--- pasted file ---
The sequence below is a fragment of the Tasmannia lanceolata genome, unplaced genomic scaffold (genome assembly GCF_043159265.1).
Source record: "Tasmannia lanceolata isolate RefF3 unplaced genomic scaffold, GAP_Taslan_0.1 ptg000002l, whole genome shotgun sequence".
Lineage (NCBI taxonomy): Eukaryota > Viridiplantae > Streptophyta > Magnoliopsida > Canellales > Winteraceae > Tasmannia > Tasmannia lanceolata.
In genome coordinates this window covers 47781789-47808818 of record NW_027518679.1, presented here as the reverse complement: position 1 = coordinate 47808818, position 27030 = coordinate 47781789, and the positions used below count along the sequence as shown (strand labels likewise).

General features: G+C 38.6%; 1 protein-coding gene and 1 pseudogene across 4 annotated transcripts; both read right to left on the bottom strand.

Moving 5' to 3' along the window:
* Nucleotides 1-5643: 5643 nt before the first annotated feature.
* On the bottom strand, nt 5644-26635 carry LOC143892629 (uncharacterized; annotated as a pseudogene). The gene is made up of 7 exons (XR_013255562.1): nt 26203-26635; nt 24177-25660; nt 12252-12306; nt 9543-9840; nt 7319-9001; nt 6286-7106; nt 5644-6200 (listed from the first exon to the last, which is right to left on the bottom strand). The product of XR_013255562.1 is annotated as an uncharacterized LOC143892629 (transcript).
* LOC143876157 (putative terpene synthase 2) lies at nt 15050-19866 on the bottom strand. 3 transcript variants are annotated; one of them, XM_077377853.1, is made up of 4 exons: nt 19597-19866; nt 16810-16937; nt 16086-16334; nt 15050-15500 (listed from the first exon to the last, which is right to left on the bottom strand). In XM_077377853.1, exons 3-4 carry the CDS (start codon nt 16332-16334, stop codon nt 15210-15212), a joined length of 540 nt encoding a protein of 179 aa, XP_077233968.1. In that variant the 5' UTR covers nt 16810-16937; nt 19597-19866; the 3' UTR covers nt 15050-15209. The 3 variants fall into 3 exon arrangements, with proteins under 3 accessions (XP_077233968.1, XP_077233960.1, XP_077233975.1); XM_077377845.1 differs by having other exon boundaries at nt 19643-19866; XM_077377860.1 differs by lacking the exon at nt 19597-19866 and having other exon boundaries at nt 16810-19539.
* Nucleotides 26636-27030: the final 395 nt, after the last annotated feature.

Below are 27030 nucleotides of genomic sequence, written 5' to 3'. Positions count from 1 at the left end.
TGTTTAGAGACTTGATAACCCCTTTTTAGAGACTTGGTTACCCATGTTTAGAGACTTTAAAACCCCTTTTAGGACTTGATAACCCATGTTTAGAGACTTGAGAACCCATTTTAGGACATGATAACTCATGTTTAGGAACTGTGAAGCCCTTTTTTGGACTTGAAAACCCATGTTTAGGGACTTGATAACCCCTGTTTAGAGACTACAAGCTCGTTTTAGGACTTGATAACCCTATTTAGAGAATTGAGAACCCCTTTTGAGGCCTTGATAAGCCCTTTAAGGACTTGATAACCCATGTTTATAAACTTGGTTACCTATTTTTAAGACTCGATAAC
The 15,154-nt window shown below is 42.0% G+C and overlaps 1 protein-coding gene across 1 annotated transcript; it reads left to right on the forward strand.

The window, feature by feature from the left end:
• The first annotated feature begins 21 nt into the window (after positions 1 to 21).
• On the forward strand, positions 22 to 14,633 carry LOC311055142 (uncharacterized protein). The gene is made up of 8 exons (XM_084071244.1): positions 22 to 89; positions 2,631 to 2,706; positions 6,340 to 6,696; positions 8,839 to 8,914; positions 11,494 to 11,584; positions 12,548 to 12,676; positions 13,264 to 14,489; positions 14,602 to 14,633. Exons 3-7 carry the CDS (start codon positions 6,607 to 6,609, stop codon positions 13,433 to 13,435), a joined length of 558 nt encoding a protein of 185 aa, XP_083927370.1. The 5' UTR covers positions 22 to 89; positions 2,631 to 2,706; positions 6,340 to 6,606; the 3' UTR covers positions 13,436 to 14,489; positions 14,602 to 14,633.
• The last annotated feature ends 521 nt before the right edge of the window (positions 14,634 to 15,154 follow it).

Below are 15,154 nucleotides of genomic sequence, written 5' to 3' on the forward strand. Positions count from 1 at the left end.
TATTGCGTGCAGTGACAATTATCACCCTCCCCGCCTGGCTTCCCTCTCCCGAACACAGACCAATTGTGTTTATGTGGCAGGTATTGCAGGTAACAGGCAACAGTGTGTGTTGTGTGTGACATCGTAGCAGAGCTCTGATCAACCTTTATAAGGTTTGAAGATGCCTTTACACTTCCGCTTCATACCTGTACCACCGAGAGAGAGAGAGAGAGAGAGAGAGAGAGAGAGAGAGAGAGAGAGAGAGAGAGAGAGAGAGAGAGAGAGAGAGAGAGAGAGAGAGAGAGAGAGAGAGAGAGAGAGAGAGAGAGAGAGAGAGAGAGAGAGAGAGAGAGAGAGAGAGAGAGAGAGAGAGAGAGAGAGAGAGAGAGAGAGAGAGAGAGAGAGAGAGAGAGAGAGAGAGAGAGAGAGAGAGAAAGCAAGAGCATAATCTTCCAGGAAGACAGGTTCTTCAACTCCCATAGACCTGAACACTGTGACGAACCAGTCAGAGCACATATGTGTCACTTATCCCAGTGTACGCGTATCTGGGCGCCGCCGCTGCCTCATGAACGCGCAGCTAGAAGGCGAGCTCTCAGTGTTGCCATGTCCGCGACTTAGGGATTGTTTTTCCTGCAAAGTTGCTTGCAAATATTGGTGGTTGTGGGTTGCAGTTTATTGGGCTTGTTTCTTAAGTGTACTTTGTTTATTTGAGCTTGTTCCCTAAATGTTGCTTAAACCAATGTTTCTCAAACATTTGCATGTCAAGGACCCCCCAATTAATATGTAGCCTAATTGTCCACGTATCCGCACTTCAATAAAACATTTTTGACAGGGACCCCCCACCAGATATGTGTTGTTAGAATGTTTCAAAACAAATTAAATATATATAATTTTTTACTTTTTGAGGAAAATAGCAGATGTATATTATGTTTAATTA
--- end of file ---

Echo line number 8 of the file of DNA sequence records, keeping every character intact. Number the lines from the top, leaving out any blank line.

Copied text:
* On the bottom strand, nt 5644-26635 carry LOC143892629 (uncharacterized; annotated as a pseudogene). The gene is made up of 7 exons (XR_013255562.1): nt 26203-26635; nt 24177-25660; nt 12252-12306; nt 9543-9840; nt 7319-9001; nt 6286-7106; nt 5644-6200 (listed from the first exon to the last, which is right to left on the bottom strand). The product of XR_013255562.1 is annotated as an uncharacterized LOC143892629 (transcript).